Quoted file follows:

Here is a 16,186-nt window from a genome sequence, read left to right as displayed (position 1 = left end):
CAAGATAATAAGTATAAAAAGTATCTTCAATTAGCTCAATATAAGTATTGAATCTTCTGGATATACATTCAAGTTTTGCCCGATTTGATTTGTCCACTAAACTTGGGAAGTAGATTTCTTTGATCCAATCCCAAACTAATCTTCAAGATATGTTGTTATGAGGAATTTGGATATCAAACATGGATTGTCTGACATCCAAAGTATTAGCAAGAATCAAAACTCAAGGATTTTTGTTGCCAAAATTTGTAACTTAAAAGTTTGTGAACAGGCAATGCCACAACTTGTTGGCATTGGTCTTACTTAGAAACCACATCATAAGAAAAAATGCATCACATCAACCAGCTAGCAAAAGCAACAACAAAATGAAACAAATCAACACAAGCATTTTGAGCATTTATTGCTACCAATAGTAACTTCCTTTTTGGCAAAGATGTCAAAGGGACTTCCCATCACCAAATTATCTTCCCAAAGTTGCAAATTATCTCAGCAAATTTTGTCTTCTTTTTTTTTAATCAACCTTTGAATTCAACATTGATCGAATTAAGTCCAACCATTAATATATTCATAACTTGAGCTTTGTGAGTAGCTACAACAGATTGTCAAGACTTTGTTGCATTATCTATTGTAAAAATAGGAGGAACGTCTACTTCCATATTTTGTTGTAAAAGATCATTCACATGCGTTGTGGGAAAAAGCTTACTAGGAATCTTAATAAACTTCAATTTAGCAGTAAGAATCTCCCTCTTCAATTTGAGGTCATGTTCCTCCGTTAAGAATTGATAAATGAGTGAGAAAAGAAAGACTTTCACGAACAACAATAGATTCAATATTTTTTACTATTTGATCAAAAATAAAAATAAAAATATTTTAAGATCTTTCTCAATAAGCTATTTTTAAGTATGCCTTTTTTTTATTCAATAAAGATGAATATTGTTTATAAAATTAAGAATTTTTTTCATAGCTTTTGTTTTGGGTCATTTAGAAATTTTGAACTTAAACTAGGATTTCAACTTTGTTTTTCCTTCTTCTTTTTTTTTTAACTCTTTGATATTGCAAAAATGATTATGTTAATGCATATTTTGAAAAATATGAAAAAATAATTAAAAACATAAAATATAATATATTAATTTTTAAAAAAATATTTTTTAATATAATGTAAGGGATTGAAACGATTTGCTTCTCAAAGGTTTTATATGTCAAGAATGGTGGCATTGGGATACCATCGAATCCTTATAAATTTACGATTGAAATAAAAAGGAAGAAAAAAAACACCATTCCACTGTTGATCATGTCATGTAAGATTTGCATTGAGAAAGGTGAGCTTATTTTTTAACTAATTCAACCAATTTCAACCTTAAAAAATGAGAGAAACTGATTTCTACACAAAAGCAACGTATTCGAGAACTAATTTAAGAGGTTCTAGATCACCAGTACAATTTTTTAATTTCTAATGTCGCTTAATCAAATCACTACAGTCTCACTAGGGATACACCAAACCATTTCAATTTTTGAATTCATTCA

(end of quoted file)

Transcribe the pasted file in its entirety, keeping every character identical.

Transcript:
Here is a 16,186-nt window from a genome sequence, read left to right as displayed (position 1 = left end):
CAAGATAATAAGTATAAAAAGTATCTTCAATTAGCTCAATATAAGTATTGAATCTTCTGGATATACATTCAAGTTTTGCCCGATTTGATTTGTCCACTAAACTTGGGAAGTAGATTTCTTTGATCCAATCCCAAACTAATCTTCAAGATATGTTGTTATGAGGAATTTGGATATCAAACATGGATTGTCTGACATCCAAAGTATTAGCAAGAATCAAAACTCAAGGATTTTTGTTGCCAAAATTTGTAACTTAAAAGTTTGTGAACAGGCAATGCCACAACTTGTTGGCATTGGTCTTACTTAGAAACCACATCATAAGAAAAAATGCATCACATCAACCAGCTAGCAAAAGCAACAACAAAATGAAACAAATCAACACAAGCATTTTGAGCATTTATTGCTACCAATAGTAACTTCCTTTTTGGCAAAGATGTCAAAGGGACTTCCCATCACCAAATTATCTTCCCAAAGTTGCAAATTATCTCAGCAAATTTTGTCTTCTTTTTTTTTAATCAACCTTTGAATTCAACATTGATCGAATTAAGTCCAACCATTAATATATTCATAACTTGAGCTTTGTGAGTAGCTACAACAGATTGTCAAGACTTTGTTGCATTATCTATTGTAAAAATAGGAGGAACGTCTACTTCCATATTTTGTTGTAAAAGATCATTCACATGCGTTGTGGGAAAAAGCTTACTAGGAATCTTAATAAACTTCAATTTAGCAGTAAGAATCTCCCTCTTCAATTTGAGGTCATGTTCCTCCGTTAAGAATTGATAAATGAGTGAGAAAAGAAAGACTTTCACGAACAACAATAGATTCAATATTTTTTACTATTTGATCAAAAATAAAAATAAAAATATTTTAAGATCTTTCTCAATAAGCTATTTTTAAGTATGCCTTTTTTTTATTCAATAAAGATGAATATTGTTTATAAAATTAAGAATTTTTTTCATAGCTTTTGTTTTGGGTCATTTAGAAATTTTGAACTTAAACTAGGATTTCAACTTTGTTTTTCCTTCTTCTTTTTTTTTTAACTCTTTGATATTGCAAAAATGATTATGTTAATGCATATTTTGAAAAATATGAAAAAATAATTAAAAACATAAAATATAATATATTAATTTTTAAAAAAATATTTTTTAATATAATGTAAGGGATTGAAACGATTTGCTTCTCAAAGGTTTTATATGTCAAGAATGGTGGCATTGGGATACCATCGAATCCTTATAAATTTACGATTGAAATAAAAAGGAAGAAAAAAAACACCATTCCACTGTTGATCATGTCATGTAAGATTTGCATTGAGAAAGGTGAGCTTATTTTTTAACTAATTCAACCAATTTCAACCTTAAAAAATGAGAGAAACTGATTTCTACACAAAAGCAACGTATTCGAGAACTAATTTAAGAGGTTCTAGATCACCAGTACAATTTTTTAATTTCTAATGTCGCTTAATCAAATCACTACAGTCTCACTAGGGATACACCAAACCATTTCAATTTTTGAATTCATTCA